The first recognized African-American writer, Langston Hughes became famous for his literary talent and insuperable will to change the society. The poetry of this passionate man had a significant impact on the civil rights movement.
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Langton Hughes, one of the most talented writers to emerge from the Harlem renaissance used his poem “Harlem” to express his feelings toward the inequalities, discrimination and limitations that African Americans have to endure in a presumably free society.
The year 1951, the place Harlem, are iconic symbols because in 1951 the civil right movement was strong in America, and Harlem since the 1920’s has been a major residential and cultural center of African Americans. Since the Civil War in 1865, the movement for social changes and equal opportunities had been developed.
Philips says that “the events the critic cites here begin at the conclusion of the Civil War in 1865 and actually extend beyond the poem’s 1951 publication date into the 1970s and 1980s when many Black Studies programs at American universities were eliminated and when reaction against Affirmative Action programs began to escalate” (“An overview of “Harlem””).
In 1951, a young writer published his poetry dedicated to all those people who struggle for the equality and freedom. Although African-American soldiers were fighting and defending democracy in the Second World War together with other citizens, after the War, they faced a problem of racial discrimination, frustration and oppression at home (“Explanation”).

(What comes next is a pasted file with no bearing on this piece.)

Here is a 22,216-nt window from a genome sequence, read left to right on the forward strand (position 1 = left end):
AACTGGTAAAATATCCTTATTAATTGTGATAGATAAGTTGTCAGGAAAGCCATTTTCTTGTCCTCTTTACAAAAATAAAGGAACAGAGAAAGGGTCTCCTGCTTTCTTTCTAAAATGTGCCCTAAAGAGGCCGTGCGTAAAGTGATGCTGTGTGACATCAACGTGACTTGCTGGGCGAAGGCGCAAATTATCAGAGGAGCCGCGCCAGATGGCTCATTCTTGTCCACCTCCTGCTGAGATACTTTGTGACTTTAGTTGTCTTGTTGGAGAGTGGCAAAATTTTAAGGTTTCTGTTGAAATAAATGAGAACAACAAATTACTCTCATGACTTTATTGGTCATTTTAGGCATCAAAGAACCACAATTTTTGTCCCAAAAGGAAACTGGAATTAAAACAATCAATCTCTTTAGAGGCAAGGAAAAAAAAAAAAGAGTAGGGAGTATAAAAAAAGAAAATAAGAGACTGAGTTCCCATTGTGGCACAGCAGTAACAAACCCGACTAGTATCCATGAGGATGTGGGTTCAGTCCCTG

Thus, Bizort emphasizes that “the poem reflects the post-World War II mood of many African Americans; the Great Depression was over, the war was over, but for African Americans the dream, whatever particular form it took, was still being deferred” (2002).
Langston Hughes expressed his feelings is a special style where “he employed his jazz form – with its polyrhythmic texture, quick cuts and extended riffs – to express a deep yearning for freedom” (“Explanation”).
The poem of Langston Hughes has two titles: Harlem and Dream Deferred. As the representative of the Harlem Renaissance, the author describes the life of Harlem community after the Second World War and the civil rights movement. The intolerance and disillusions are the main topic of the poem.
Hughes never abandoned the language of racial protest in his poetry to fight for the rights of the African Americans in a society where they were segregated. The author comprehended the meaning and power of words as a tool of peaceful but effective fight.
From an early age, Hughes started to use word as an instrument of protesting. According to Sundquist, “Hughes first came to notice, barely out of high school, with the publication in 1921 of “The Negro Speaks of Rivers”, a poem composed in a ten-minute flash of inspiration on a trip to visit his estranged father in Mexico” (1996).
From his childhood, Hughes faced the racial prejudice and wanted to change this situation, using his talent in order to struggle against the racial intolerance. Sundquist indicates that in the preface to “Simple Stakes a Claim” (1957), Hughes says, “the race problem in America is serious business, but humor is a weapon, too, of no mean value against one’s foes” (1996).
In this case, literature, poetry can be the powerful tool which can stand against the politicians. Understanding of this power made Langston Hughes the most famous and valuable figure of Harlem literary Renaissance.